# How do you explain why f(x) = x^2 +1 is continuous at x = 2?

A graph is considered continuous between any range $\left[a , b\right]$ if you can draw it without lifting your pencil off the graph, meaning there are no holes - or locations where the value is undefined.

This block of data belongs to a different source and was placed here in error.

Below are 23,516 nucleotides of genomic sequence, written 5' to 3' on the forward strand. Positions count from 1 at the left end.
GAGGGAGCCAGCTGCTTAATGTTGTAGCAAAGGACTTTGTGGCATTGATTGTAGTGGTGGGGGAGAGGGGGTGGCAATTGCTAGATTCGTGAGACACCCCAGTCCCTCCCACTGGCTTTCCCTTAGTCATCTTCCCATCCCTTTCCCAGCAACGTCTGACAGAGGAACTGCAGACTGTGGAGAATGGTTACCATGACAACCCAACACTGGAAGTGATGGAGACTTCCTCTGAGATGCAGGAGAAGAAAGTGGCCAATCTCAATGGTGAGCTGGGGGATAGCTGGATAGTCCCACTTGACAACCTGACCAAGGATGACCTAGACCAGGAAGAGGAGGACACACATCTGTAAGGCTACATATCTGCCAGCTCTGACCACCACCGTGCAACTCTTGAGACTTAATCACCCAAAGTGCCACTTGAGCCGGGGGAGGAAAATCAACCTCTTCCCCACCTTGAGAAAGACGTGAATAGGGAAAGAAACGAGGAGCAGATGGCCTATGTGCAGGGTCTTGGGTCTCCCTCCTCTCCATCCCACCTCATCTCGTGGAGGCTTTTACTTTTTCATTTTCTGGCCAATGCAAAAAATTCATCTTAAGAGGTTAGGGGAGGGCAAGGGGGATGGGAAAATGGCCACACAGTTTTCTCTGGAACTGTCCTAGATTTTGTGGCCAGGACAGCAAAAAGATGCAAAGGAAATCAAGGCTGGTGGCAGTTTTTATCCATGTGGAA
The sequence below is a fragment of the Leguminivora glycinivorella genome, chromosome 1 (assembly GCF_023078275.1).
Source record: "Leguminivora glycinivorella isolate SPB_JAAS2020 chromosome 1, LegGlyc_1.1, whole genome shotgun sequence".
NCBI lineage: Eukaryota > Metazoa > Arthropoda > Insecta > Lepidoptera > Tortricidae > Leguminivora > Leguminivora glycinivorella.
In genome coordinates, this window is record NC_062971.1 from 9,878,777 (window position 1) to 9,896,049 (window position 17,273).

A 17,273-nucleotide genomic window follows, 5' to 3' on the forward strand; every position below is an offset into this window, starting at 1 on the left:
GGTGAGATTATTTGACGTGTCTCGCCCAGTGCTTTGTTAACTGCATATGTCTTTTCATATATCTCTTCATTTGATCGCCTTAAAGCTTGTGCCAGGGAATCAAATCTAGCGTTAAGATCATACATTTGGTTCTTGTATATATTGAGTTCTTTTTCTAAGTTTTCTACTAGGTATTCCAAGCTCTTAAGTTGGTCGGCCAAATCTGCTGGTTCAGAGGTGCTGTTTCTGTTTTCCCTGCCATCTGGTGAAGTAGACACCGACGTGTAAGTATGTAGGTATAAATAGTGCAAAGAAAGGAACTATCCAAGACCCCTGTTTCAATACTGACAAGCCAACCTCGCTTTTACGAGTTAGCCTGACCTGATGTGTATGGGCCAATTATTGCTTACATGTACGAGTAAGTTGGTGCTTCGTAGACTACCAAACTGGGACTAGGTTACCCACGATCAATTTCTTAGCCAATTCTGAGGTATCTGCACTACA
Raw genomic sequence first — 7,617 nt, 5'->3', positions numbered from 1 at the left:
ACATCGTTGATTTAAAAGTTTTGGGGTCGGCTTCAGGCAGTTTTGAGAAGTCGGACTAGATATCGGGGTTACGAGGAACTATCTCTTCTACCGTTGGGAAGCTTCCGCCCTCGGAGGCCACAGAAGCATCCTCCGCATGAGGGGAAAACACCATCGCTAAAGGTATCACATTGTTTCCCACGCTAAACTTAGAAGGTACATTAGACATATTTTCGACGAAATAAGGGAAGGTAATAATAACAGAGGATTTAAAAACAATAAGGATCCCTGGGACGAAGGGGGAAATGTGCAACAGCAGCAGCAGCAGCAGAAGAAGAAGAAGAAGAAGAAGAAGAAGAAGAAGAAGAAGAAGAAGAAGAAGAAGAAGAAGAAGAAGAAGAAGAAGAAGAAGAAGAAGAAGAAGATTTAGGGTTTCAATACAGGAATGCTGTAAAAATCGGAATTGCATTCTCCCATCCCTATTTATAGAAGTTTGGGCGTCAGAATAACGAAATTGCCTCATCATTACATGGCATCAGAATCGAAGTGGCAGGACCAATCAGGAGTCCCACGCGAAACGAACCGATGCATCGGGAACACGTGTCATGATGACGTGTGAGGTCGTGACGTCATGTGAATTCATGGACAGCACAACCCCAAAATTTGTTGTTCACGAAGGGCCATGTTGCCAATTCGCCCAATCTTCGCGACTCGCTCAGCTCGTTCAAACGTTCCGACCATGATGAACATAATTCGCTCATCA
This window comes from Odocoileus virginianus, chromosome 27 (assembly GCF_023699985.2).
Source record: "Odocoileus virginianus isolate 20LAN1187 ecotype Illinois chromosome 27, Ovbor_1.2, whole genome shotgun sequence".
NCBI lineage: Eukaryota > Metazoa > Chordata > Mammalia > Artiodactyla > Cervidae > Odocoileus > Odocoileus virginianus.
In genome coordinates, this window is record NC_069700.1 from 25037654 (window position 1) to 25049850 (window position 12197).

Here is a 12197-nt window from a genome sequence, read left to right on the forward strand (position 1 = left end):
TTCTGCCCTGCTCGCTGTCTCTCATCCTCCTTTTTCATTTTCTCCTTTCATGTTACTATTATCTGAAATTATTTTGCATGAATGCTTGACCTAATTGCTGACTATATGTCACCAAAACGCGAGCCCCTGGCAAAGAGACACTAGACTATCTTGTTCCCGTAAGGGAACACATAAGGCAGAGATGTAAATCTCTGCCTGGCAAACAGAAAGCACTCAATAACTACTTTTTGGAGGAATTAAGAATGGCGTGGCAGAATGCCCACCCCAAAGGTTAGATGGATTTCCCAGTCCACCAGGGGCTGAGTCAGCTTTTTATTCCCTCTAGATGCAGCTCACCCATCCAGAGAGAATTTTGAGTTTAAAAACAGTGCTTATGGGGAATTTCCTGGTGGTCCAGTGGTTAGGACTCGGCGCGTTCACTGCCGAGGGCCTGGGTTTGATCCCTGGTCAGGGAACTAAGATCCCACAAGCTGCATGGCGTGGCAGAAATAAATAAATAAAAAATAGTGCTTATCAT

We can also try and take the derivative which would be $2 x$ then plug in $2$ for $x$ and get a slope of $4$. Which would mean at $x = 2$ there is a slope $4$, meaning the function exists at $2$.